Patterns of Violence

January 27, 2013 in 1920s-30s, 1940s-1950s, Primary source, Social history

Picture of Jennie Wilson

Jennie Wilson

Listening to Jennie Wilson and her daughter, Alice Wilson, on what they went through while living in Kentucky, a pattern shows up. A pattern of actions that the white population took on the African Americans living there at the time appears. The white Americans had no problem being mean to the black community; anything and everything was okay. Through the stories told by Jennie Wilson and her daughter it is seen that these actions were repetitive and can be seen throughout history and throughout Kentucky.

Jennie tells of the third Monday of every month being a time of fear. On these Mondays, the whites in the community would get drunk and come around to where Jennie, her family, and other black families lived. They would come drunk and with guns prepared to kill those who they especially didn’t like. Shootings and brutal acts against the black community occurred all over Kentucky. In Corbin county whites have a long history of blaming blacks for events that didn’t happen and in Frankfort alone there were 116 accounts of beatings, shootings, hangings, and tarring and feathering.  Just as these occurrences on the third Monday were repetitive, so were the hangings. As Jennie explains in her interview, the hangings were mostly blacks with only one or two white men being hung. Sometimes black men were even taken to the city limits to be hung there instead of at the court house.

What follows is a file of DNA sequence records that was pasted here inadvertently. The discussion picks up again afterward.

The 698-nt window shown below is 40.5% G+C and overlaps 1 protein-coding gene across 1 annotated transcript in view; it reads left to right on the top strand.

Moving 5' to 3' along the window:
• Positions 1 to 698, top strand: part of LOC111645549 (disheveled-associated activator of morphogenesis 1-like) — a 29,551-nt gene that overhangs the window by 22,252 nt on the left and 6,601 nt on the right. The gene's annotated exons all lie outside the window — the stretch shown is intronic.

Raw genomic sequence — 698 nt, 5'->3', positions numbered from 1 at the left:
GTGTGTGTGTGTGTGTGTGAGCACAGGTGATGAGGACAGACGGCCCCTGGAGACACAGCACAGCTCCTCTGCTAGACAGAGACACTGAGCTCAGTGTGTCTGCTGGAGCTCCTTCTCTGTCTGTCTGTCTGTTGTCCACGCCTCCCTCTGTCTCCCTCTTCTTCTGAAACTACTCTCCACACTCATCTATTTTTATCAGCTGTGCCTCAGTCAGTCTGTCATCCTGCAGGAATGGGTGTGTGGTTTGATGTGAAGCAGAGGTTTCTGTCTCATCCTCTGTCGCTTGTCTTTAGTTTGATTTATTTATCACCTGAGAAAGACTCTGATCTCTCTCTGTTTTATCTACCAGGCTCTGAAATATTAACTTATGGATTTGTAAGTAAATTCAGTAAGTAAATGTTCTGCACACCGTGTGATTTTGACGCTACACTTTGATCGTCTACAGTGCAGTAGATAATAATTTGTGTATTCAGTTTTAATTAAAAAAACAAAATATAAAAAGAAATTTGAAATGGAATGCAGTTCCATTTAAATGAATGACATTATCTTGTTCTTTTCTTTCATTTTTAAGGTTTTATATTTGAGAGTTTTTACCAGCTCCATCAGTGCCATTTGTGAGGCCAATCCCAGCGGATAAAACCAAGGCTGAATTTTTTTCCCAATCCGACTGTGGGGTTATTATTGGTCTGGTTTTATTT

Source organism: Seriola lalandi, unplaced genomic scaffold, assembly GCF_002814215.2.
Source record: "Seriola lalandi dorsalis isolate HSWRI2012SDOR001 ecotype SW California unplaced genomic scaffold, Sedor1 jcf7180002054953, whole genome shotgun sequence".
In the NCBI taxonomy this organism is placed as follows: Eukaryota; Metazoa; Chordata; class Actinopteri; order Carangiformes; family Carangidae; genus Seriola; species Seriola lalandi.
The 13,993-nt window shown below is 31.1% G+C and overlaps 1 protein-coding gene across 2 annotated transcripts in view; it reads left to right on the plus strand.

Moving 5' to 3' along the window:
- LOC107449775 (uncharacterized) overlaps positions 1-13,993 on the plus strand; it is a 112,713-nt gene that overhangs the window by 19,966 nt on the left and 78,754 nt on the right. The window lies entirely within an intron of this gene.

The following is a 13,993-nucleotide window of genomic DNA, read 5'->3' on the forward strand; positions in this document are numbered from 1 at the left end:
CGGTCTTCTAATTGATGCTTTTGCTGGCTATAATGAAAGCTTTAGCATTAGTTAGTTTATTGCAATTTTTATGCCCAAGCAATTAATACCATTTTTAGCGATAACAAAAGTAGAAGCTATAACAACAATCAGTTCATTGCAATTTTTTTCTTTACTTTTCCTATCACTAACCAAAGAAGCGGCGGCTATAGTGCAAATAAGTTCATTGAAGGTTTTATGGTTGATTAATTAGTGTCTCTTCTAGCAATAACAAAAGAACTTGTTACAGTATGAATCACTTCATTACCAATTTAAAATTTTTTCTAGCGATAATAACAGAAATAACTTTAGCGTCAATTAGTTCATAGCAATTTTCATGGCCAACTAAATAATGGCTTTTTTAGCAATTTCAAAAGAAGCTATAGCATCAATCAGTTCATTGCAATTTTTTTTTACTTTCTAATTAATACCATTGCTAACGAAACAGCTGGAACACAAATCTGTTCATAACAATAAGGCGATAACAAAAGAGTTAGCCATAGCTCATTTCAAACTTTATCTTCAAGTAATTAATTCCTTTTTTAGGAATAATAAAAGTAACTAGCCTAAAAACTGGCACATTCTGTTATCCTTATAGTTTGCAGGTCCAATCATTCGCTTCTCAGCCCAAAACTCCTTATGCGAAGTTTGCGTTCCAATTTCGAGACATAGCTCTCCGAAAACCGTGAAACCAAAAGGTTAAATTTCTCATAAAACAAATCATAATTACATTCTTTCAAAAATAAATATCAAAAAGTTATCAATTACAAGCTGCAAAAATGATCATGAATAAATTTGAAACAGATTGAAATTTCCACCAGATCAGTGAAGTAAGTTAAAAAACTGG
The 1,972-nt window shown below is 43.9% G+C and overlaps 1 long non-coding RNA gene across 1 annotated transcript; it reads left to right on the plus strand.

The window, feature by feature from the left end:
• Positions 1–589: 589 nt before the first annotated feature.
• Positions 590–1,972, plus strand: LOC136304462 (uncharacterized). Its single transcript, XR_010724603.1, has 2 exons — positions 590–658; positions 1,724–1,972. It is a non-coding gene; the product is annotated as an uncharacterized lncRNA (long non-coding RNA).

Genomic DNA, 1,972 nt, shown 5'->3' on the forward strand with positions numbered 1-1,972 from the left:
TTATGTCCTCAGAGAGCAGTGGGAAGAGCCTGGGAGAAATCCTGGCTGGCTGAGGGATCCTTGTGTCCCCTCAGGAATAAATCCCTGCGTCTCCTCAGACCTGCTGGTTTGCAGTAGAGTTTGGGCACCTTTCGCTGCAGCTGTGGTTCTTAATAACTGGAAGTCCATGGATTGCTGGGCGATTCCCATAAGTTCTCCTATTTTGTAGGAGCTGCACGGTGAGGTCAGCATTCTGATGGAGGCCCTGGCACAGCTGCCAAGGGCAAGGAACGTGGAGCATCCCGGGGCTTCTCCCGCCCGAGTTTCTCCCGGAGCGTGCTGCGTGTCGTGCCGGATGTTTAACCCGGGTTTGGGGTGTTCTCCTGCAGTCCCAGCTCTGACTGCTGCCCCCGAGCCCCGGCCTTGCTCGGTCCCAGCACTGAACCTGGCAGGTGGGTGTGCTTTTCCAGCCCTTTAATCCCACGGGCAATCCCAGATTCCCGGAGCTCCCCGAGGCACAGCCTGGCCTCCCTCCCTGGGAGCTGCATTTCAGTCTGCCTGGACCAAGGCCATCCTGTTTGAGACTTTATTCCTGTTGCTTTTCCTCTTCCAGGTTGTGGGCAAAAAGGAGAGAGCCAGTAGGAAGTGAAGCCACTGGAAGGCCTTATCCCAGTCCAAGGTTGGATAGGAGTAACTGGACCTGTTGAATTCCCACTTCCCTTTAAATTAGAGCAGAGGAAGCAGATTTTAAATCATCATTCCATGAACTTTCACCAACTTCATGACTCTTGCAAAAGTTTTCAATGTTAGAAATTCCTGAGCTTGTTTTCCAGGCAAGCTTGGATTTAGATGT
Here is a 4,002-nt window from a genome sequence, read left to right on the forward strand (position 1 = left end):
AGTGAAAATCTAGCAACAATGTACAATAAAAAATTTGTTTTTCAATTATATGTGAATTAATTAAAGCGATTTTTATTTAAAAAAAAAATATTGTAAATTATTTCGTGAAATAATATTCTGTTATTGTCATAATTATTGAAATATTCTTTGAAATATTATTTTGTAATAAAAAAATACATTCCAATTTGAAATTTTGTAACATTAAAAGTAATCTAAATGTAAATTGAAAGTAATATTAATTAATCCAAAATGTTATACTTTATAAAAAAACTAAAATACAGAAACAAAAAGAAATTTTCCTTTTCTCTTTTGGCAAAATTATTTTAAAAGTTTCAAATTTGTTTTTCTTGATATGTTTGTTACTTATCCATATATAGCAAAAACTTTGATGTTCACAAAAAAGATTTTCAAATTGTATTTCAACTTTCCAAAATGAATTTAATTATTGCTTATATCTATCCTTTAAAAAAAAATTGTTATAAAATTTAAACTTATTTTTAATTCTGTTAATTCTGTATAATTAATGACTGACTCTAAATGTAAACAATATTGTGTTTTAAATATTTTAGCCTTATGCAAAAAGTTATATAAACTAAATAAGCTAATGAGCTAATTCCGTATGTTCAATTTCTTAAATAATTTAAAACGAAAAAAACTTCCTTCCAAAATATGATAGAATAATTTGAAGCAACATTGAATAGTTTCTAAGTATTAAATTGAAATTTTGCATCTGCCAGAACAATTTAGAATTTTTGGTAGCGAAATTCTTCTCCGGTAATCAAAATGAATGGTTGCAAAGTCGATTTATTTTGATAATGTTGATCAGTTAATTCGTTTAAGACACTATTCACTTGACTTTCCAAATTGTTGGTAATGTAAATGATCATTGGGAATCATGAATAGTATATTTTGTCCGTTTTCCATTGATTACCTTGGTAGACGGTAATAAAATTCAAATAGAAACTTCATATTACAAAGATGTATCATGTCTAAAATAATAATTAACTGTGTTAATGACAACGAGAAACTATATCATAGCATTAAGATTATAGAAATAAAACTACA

Alice explains the history of violence occurring against black students that began to be integrated into white schools. Her and many other students experienced hatred from the white community because of their actions. While Alice encountered name calling on a daily basis and one or two greater disturbances

from the other children going to school, violence across the state, in varying degrees, was constantly occurring. Lloyd Arnold had rocks thrown at him on his way to school and many students who went to college were harassed by dogs and other students, especially those in fraternities.

The violence that occurred to the African Americans in Kentucky can be traced throughout this time period and all of the state. Many people can tell stories of the violence and fear they experienced on behalf of the white community that wanted no part in integration. Jennie and Alice Wilson’s stories and so many more bring to light the pattern of the kind and intensity of the violence that they experienced.

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“Civil Rights Movement in Kentucky.” Civil Rights Movement in Kentucky. N.p., n.d. Web. 27 Jan. 2013.

“KET | Living the Story | Jennie Hopkins Wilson.” KET | Living the Story | Jennie Hopkins Wilson. N.p., n.d. Web. 27 Jan. 2013.

“Notable Kentucky African Americans Database.” Notable Kentucky African Americans. N.p., n.d. Web. 27 Jan. 2013

 

 

2 responses to Patterns of Violence

  1. I really like that you clearly connected the pattern of violence demonstrated between the generations within the interview. This entry is also narrated in a story-like manner which is excellent to illustrate the scenes as shared by the women.

  2. I liked all your outside information. It really put Alice and Jennie’s stories in the context of Kentucky at the time.

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